Coming soon: ‘The Spirit Church’
Fourth in a series
By Kathy L. Gilbert
Aug. 24, 2015 | NEW ORLEANS (UMNS)
The Rev. Hadley Edwards stands on a vacant lot in the 7th Ward and sees a church filled with people.
He waves to “Ms. Estelle” Julian, who is sitting on her front porch across the street. “She’s my first church member,” he said.
The Spirit Church, a ministry of The United Methodist Louisiana conference will be Edwards’ first church plant and he is asking all the neighbors to join. Edwards was the New Orleans district superintendent prior to his new appointment and before that was pastor at Bethany United Methodist Church, in the city’s New Orleans district.
Julian is looking forward to the new ministry.
“I need to be in some church, some way. I have 13 grandkids, eight children,” she said, fanning herself with one of Edwards’ red and yellow “push cards,” his version of campaign cards.
One of 17 wards in the city, the 7th Ward hasn’t gotten as much publicity as one of its nearby neighbors, the 9th Ward. But both are low-income neighborhoods wrecked by Hurricane Katrina.
Once home to three United Methodist churches — LaHarpe, St. Phillips and Brooks — the 7th has not had a United Methodist presence in 10 years.
In a bold move, the Louisiana United Methodist Conference appointed Edwards to the entire ward instead of an existing church or structure. And he is just the kind of pastor who can handle that.
“My assignment so far is to plant a new faith community. This is the start of that community,” he said, waving his arms around the vacant lot.
The Louisiana Conference owns the empty corner lot that was once home to a two-story house. The property was a surprise to the conference, since they only learned they owned it when the city sent a warning notice stating they needed to clean up their property or face a fine.
‘A God thing’
“This is more of a God thing than anything. God had this place hidden, tucked away so when the right time came we could burst forth with something new in here,” Edwards said.
Owning the property means Edwards and The United Methodist Church are officially part of the neighborhood association. Edwards has already connected with the association and attended their July meeting.
The Spirit Church will start as an open-air pavilion that will also be a place for the community to use after church hours. Edwards wants to make free Wi-Fi available on the spot. That idea came from meeting a neighborhood boy who said he has no Internet access.
“I think that connection is more than just the connection to the information highway, I think that connection is a connection first of all to Christ,” Edwards said. “I don’t want any walls or any wrought iron bars or stuff, because it closes people out. I want something that allows people to come.”
Edwards is already plugging into the neighborhood by having a “Back to School Bash” Aug. 8 in a neighborhood park. More than 400 people came and children got free school-supply filled backpacks. The event involved United Methodist volunteers from around the New Orleans District.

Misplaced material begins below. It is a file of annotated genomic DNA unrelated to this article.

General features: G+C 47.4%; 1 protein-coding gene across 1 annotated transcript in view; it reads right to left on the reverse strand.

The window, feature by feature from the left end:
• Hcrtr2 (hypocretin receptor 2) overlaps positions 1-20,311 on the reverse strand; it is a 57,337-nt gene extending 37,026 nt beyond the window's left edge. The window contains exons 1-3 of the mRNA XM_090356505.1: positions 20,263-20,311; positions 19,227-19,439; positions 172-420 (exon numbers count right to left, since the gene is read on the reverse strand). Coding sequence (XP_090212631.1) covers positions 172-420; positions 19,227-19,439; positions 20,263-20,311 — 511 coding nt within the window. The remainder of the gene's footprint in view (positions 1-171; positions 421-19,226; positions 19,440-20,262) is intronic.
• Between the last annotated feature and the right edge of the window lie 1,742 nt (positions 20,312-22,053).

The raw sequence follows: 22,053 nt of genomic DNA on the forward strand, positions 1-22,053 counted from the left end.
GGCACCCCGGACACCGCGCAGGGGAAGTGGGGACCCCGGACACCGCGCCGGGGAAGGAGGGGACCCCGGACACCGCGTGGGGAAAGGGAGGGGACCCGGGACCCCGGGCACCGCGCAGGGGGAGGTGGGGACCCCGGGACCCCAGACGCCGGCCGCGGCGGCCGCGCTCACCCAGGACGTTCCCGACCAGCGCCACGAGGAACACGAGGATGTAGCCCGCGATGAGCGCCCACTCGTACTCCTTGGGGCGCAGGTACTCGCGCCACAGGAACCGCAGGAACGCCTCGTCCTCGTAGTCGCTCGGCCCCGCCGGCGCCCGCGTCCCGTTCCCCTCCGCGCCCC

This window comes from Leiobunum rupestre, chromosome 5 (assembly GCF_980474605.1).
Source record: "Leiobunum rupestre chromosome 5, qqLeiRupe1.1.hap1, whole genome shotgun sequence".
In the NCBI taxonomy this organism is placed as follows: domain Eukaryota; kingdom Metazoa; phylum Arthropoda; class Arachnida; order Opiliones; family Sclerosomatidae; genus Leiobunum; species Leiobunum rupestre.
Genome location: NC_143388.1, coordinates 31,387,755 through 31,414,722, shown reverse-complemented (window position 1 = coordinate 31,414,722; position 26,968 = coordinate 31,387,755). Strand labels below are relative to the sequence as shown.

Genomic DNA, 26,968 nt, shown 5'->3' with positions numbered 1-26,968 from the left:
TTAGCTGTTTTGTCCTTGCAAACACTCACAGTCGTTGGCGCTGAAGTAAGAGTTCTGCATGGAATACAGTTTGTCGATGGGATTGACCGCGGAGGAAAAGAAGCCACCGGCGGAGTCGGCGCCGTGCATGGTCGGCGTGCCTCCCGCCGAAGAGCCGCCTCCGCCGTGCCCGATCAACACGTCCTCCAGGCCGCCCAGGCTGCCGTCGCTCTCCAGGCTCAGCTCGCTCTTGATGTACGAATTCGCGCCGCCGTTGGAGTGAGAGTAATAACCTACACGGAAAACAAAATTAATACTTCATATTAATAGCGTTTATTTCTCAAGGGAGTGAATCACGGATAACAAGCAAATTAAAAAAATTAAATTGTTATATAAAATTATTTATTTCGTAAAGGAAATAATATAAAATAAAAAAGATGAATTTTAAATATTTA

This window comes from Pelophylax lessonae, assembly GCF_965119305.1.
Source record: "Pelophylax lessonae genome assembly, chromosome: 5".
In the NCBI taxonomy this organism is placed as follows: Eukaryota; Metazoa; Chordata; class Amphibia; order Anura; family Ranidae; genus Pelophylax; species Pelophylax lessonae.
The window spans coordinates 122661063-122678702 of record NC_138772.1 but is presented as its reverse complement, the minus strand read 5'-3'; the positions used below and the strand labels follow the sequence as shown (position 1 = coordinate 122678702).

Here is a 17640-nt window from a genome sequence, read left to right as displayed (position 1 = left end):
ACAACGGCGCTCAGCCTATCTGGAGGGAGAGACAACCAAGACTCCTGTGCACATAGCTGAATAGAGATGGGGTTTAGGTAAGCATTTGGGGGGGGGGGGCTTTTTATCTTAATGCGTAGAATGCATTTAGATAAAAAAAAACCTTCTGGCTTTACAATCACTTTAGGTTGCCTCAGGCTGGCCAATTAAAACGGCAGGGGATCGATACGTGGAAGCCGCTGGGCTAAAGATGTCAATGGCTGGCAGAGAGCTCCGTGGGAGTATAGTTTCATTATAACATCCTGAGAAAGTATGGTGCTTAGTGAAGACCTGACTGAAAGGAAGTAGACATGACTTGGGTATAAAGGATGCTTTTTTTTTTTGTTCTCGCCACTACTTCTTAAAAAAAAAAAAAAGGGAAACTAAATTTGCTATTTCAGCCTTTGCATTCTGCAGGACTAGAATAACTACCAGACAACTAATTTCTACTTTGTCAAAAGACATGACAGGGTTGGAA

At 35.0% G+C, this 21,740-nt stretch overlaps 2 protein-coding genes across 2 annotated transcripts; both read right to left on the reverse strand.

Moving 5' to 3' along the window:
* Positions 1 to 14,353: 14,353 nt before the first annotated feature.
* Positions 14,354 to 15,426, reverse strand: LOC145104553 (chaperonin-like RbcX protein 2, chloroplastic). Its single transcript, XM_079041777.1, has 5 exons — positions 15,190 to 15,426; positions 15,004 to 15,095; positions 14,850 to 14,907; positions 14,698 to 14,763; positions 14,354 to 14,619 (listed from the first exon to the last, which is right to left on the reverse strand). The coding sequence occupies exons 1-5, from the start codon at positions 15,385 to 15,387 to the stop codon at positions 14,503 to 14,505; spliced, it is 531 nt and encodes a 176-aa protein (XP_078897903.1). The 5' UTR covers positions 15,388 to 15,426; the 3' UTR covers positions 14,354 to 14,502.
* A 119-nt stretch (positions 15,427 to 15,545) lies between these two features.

“The next adventure will be called ‘September Saturday Prayer Walk and Witness,’” he said. “We will offer prayer for people where they are, at their front doors, in the yard, or wherever.”
Edwards also said, “The Lord just laid in my soul” a plan for the 10-year remembrance of Katrina with Holy Communion under a tent at Annette and Law Streets. Stay tuned: He’s still working out the details of where to get a tent and chairs.
The Rev. Hadley Edwards is a United Methodist pastor appointed to the entire 7th Ward in New Orleans. This area once had three United Methodist churches that were all destroyed by Hurricane Katrina. The Spirit Church, a ministry of The United Methodist Church, will be Edwards’ first church plant and he is talking to all the neighbors and asking them to join.
The road to Damascus
He imagines the 7th Ward as like the road to Damascus, filled with robbers and thieves.
“There are more murders that happen in this area than anywhere else in the city. Coming here we passed the deadliest mile in the city,” he said, raising his eyebrows. “In these people’s minds, it is normal for murder to happen every day.”
Most people in this neighborhood are Catholic, but the large Catholic church in the area closed. Edwards has his eyes on that property for a future United Methodist Church.
“There is a big closure of a Catholic church, a beautiful structure down the street I wish I could have that, right now it is too large for us and out of our price range. It would be good for that to be the home that we move to from here.”
“Even though this is mostly a Catholic community, everybody I have met has been really welcoming and I don’t think it is going to be any problem whatsoever to meet people and have people join The United Methodist Church,” he said.
“Ms. Estelle” is telling people about the coming church also.
“Lady just asked me ‘What kind of church is it going to be?’ and I had to answer … Spirit Church. Y’all act like it can’t be, you wait and see, getting ready to go that’s all I can tell you.”
Edwards has no doubts.
“I am seeing everyday this is where we need to be. If Jesus was walking the streets of New Orleans today I know this is where he would be.”
Gilbert is a United Methodist News Service multimedia reporter in Nashville. Contact her at email@example.com or 615-742-5470.